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Opportunity Awaits: Long-Term Trends for Long-Term Career Planning

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Looking for a job? Why not make the most of it? Don’t just look for a job — use the process as an opportunity to build a long-term plan, too.

The U.S. Bureau of Labor Statistics recently released its job growth projections for the ten-year period between 2016 and 2026, and the results can be instructive for anybody pondering their next step.

We spoke with Aerotek market research experts to get an idea of what long-term trends will have the most impact on job seekers. Their advice? Keep an eye on the following:

More job openings, especially in certain fields

Overall, the Bureau of Labor Statistics (BLS) projects that hiring will increase by over 7 percent in the coming years.

However, that growth won’t impact all industries evenly. Aerotek Market Research Analyst Kerry Heffner says, “Certain occupations can expect substantially more growth than others.”

A lot of the growth will happen in just a few industries. Leading the way are the following:

  • Healthcare: just under 4 million new jobs projected
  • Professional and business services: over 2 million new jobs projected
  • Leisure and hospitality>: over 1.3 million new jobs projected
  • Construction: over 800,000 new jobs projected
  • State and local government: nearly 800,000 new jobs projected

Combined, the five industries listed above account for almost 80 percent of estimated new jobs in the coming years.

As Heffner says, “If you’re looking to change careers and job security is what you’re after, look into these sought-after jobs first.&rdqu

Wage and experience growth opportunities may soon be on the rise

The growth within certain industries means growth for qualified employees—in both wages and job experience.

Aerotek Analyst Eddie Beaver says, “Competition for labor is higher than ever before, and there is momentum for wage growth among lower-skilled and lower-paid workers. Nearly all companies in growth industries are hiring, expanding, or replacing lost talent, so the market can be fiercely competitive and very rewarding for many job-seekers or job-switchers.”

But what does that mean for the average job seeker? Beaver explains, “Apply to different industries, or to positions outside your immediate skills background and experience. With companies becoming less picky, there are plenty of opportunities for people to start entirely new careers or make a lateral move with more upside.”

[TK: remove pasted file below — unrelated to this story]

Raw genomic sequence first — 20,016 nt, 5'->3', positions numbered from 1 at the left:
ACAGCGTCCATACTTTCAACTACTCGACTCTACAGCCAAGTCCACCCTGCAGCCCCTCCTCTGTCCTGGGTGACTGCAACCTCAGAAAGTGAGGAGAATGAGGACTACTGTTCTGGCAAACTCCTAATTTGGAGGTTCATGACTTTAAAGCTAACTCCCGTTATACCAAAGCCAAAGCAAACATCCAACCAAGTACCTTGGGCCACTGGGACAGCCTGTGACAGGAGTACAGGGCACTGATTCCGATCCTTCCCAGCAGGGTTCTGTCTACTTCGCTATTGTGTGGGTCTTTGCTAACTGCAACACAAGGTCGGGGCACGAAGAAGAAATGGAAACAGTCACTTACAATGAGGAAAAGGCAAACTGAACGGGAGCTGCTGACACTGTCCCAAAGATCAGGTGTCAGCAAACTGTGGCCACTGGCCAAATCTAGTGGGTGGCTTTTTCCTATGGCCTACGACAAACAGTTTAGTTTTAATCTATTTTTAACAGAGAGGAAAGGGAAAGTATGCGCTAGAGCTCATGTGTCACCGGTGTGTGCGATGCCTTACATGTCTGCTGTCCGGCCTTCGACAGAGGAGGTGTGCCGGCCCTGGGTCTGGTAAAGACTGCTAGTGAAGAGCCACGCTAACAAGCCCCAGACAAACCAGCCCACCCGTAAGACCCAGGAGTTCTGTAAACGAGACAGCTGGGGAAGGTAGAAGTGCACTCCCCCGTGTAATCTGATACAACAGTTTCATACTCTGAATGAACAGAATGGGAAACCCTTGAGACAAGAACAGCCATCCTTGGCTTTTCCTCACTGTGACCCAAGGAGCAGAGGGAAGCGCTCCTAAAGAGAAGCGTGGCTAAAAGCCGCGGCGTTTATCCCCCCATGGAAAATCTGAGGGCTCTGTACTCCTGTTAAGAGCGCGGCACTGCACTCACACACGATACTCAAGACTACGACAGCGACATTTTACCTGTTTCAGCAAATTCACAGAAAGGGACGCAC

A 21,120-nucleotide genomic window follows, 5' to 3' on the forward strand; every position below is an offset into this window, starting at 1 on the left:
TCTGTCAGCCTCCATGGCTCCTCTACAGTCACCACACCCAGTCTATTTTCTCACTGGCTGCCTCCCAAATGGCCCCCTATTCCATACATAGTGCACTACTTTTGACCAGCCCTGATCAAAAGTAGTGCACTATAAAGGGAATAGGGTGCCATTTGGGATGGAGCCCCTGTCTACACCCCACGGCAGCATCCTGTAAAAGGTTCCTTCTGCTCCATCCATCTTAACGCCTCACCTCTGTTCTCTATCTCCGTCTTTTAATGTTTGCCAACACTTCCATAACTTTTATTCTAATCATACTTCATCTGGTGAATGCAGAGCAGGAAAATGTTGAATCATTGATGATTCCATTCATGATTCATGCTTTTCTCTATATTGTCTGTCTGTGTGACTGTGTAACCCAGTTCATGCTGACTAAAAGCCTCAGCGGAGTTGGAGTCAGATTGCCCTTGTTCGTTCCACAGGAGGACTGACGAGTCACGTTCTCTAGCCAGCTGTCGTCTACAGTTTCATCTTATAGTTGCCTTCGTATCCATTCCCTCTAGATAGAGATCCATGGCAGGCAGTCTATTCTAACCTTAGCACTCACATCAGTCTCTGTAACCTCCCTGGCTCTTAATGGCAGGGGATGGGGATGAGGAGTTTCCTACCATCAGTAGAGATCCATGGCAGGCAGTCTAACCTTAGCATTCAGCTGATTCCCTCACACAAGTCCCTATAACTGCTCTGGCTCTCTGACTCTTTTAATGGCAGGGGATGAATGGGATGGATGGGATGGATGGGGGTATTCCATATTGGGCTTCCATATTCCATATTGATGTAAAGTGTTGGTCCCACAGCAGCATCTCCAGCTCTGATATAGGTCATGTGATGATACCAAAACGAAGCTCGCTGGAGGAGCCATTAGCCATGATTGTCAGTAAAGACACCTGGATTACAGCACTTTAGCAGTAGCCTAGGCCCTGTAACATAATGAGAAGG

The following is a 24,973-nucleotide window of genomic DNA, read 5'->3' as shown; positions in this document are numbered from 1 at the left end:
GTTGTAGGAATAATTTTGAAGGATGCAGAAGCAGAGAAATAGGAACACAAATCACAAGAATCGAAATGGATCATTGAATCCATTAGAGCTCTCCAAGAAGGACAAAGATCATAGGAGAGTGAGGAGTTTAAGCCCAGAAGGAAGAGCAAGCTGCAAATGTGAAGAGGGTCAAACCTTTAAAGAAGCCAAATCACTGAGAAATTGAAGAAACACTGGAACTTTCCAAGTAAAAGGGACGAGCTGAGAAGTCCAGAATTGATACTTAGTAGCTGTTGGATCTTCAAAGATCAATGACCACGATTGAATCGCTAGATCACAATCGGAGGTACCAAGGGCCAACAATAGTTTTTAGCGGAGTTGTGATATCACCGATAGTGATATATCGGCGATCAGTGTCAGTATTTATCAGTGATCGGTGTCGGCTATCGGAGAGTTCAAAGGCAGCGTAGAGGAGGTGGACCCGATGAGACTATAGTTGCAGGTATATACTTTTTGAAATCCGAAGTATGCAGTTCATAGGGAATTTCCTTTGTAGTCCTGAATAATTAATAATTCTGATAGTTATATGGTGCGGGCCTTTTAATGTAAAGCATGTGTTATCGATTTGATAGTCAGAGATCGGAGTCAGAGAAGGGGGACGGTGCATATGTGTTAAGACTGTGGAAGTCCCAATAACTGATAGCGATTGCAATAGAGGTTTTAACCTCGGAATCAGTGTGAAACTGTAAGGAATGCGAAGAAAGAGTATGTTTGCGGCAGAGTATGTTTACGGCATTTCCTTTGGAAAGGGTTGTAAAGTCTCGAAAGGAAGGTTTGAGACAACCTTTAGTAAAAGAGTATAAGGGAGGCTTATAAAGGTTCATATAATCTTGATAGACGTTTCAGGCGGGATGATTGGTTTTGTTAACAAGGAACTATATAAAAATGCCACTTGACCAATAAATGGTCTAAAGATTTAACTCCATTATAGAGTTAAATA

How to jump over the skills gap

The “skills gap” phenomenon, where employers have had difficulty finding qualified employees to fill available positions, isn’t going away.

Ways to leap over the skills gap:

  • Finish your degree: The BLS> monitors median wages by educational attainment level, and the greatest percentage jump in wages occurs when those with some college or an associate’s degree go on to complete a bachelor’s.
  • Certifications: For those a little further advanced in their careers, there are a number of professional certification programs available in a wide array of industries and specialties that can get you noticed while saving some of the time and money required by a degree program.
  • Experience>: Even as employer flexibility regarding your relevant experience increases, there’s often an “entry level position: experience required” hurdle to clear when looking to get your foot in the door in a new field. >Contract work and working with a recruiting partner> can be great ways to get a foot in the door.

For job seekers, now is an excellent time to invest in your long-term future by pursuing options that give you the greatest opportunity for growth.

More are working remotely

What about regional differences in hiring? What if you live in a place with sluggish employment growth?

There’s good news on that front as well. The overall “skills gap” is making employers find for new ways to attract talent, and one method they’ve found is offering perks and flexible work schedules. Of particular interest to job seekers is the growing number of employment opportunities that offer telecommuting as an option.

This can spell very good news for job seekers for whom remote work is an option, as they can combine the savings of residing in areas where cost of living is more reasonable with wages from areas where hiring is more competitive.

Every employees has unique needs. For many, a steady and reliable work schedule is still what’s most desired. Be up front with an employer about your wants and needs, and help them understand why you are more valuable than your competition.

It’s never a bad time to make a long-term plan. Staying on top of the trends should be a big part of your planning.

If you’re looking for a little guidance, ask around! Experts, such as the ones you’ll find at Aerotek offices across the country, are available to help you come up with a plan for how to address long-term trends in hiring.

If you’re looking for a job, visit our job board to find your next great opportunity. Create a free career account today to customize your search. And consider reaching out to an expert career advisor: Aerotek recruiters are available to provide advice you can use.